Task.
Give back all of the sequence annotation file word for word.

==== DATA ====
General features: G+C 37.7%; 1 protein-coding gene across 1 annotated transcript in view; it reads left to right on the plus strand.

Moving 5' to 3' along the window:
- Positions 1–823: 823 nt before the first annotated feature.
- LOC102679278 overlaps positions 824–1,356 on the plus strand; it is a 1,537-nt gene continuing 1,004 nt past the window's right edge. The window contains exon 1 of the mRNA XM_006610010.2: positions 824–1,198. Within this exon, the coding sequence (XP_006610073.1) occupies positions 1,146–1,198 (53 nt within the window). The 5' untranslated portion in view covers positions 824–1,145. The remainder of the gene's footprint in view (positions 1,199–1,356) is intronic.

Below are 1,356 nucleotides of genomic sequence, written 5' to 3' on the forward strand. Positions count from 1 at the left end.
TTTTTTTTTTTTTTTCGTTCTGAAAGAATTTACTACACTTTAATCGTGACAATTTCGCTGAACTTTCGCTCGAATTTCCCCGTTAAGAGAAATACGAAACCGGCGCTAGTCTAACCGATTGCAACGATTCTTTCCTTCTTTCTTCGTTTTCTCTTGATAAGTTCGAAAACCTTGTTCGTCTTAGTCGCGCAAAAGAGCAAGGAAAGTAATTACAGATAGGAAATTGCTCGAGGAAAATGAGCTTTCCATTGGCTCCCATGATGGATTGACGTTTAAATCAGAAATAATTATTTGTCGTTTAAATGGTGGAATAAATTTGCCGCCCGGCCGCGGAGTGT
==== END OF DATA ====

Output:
General features: G+C 37.7%; 1 protein-coding gene across 1 annotated transcript in view; it reads left to right on the plus strand.

Moving 5' to 3' along the window:
- Positions 1–823: 823 nt before the first annotated feature.
- LOC102679278 overlaps positions 824–1,356 on the plus strand; it is a 1,537-nt gene continuing 1,004 nt past the window's right edge. The window contains exon 1 of the mRNA XM_006610010.2: positions 824–1,198. Within this exon, the coding sequence (XP_006610073.1) occupies positions 1,146–1,198 (53 nt within the window). The 5' untranslated portion in view covers positions 824–1,145. The remainder of the gene's footprint in view (positions 1,199–1,356) is intronic.

Below are 1,356 nucleotides of genomic sequence, written 5' to 3' on the forward strand. Positions count from 1 at the left end.
TTTTTTTTTTTTTTTCGTTCTGAAAGAATTTACTACACTTTAATCGTGACAATTTCGCTGAACTTTCGCTCGAATTTCCCCGTTAAGAGAAATACGAAACCGGCGCTAGTCTAACCGATTGCAACGATTCTTTCCTTCTTTCTTCGTTTTCTCTTGATAAGTTCGAAAACCTTGTTCGTCTTAGTCGCGCAAAAGAGCAAGGAAAGTAATTACAGATAGGAAATTGCTCGAGGAAAATGAGCTTTCCATTGGCTCCCATGATGGATTGACGTTTAAATCAGAAATAATTATTTGTCGTTTAAATGGTGGAATAAATTTGCCGCCCGGCCGCGGAGTGT